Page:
Almost a third of organisations say they've been hit by cryptojacking attacks in the last month, as cyber criminals continue their attempts to push malware designed to secretly use processing power to generate cryptocurrency.
Cryptojacking attacks have become increasingly popular with attackers because users often won't know they've been infected as the malware simply steals processing power to mine for cryptocurrency. All the average user might notice is that their computer is running a bit slower than usual or the fans is working harder.
The advantage for attackers is that they can have malware undetected on infected systems for a long period of time, potentially allowing them to generate significant illicit income.
That's why the attacks are becoming so prolific, with new research published by Citrix suggesting that three in ten UK businesses have fallen victim to cryptojacking attacks in the last month alone.
According to the survey, 59 percent of organisations have detected cryptomining malware on their systems at some point, with 80 percent of these detections occurring in the last six months which is when the cryptojacking boom really began to pick up momentum.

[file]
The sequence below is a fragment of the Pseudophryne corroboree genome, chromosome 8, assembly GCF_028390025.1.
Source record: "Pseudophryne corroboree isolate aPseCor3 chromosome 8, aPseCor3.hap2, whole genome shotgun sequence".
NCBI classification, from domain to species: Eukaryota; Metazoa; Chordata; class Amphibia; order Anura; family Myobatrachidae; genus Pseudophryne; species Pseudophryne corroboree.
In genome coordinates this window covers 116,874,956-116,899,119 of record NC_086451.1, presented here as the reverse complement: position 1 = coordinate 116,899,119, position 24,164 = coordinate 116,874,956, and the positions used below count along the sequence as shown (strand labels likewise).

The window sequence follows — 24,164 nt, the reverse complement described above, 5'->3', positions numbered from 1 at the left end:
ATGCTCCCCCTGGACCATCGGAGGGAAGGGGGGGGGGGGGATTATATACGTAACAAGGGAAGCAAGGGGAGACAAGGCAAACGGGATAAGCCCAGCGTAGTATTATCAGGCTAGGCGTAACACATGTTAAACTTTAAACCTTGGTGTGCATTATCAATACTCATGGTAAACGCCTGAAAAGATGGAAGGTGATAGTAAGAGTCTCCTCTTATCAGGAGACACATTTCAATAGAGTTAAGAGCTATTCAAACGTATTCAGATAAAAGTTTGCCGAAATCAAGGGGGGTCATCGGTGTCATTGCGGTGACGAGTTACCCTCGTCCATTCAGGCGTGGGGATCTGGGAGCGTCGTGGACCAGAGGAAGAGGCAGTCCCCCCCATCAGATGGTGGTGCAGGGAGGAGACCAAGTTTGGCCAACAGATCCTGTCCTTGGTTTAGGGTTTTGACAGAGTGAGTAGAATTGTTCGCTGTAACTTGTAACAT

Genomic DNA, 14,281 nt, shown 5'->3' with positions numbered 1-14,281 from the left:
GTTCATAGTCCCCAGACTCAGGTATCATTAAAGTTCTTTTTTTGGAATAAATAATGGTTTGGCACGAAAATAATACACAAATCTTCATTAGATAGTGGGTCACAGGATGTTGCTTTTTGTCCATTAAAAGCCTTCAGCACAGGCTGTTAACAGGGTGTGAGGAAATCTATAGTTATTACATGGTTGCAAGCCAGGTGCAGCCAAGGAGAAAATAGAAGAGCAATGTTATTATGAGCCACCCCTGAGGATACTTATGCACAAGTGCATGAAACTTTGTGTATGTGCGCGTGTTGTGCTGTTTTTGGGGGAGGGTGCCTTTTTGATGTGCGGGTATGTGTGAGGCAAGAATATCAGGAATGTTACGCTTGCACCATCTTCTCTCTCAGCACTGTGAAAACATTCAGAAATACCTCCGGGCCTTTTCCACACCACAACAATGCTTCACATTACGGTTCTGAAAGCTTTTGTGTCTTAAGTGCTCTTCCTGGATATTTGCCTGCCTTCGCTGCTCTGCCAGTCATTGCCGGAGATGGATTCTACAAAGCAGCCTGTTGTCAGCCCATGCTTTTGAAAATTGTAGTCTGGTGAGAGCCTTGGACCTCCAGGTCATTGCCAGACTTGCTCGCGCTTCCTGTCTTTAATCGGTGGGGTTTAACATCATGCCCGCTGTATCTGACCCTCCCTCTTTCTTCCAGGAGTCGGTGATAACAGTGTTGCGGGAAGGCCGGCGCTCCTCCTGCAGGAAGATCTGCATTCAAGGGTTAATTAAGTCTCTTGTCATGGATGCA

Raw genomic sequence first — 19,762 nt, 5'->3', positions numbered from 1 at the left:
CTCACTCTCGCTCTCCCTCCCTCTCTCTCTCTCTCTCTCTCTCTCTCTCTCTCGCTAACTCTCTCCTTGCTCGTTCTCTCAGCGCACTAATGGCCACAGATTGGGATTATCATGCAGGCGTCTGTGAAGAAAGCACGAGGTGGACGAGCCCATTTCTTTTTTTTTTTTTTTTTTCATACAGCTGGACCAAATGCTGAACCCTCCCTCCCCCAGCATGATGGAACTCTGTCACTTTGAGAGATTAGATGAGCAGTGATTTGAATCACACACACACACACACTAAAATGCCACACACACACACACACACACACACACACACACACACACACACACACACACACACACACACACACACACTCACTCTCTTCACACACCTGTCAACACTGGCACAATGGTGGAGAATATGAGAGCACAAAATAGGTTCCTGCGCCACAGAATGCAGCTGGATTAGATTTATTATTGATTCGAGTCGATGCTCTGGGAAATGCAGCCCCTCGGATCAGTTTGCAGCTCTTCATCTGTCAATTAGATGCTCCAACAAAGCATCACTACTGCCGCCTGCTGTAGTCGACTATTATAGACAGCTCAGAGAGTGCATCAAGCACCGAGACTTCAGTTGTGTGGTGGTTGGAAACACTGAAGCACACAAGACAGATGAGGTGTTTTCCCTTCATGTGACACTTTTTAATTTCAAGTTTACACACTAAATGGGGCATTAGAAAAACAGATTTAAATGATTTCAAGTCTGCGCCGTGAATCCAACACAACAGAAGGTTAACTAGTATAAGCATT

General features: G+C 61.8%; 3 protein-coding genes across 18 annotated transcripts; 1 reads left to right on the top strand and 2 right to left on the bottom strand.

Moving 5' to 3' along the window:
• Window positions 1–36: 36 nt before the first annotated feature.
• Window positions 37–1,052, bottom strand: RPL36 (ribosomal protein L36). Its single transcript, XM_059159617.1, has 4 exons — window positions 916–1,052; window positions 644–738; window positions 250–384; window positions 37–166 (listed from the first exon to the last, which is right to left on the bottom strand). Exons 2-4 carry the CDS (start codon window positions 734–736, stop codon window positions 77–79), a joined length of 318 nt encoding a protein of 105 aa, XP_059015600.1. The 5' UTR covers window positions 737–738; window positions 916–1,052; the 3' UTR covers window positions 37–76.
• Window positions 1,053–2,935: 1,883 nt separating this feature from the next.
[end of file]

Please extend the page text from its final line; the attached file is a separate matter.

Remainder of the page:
Just over half -- 60 percent -- of organisations who detected cryptojacking attacks say under 50 devices were affected. Just one in ten said over 100 machines were found to contain traces of the malware.
The stealthy nature of cryptojacking attacks is apparent when it comes to how the malware has been discovered on infected systems -- just 16 percent of organisations were alerted to the incidents after a noticeable spike in slower device performance.
Meanwhile, network monitoring uncovered the malware in just over a third of cases, while a third of cases were reported by employees.
Despite the rise in cryptomining attacks, the survey found that one in five businesses don't have contingency measures in place, should an attack occur.
However, two thirds of businesses do say they have policies in place, relying on the likes of network monitoring, anti-malware software and blocking mining websites in order to counter attacks.
Cryptojacking schemes remains popular with cyber criminals, to such an extent mining malware has surpassed ransomware when it comes to turning a profit.
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- Cryptojacking attacks surge against enterprise cloud environments
- IoT security: Is cryptocurrency-mining malware your next big headache?
- Cryptojacking: The hot new hacker trick for easy money (CNET)
- Why cryptomining is the new ransomware, and businesses must prepare for it (TechRepublic)
- Unlucky dip: This malware delivers either ransomware or cryptocurrency mining software to your PC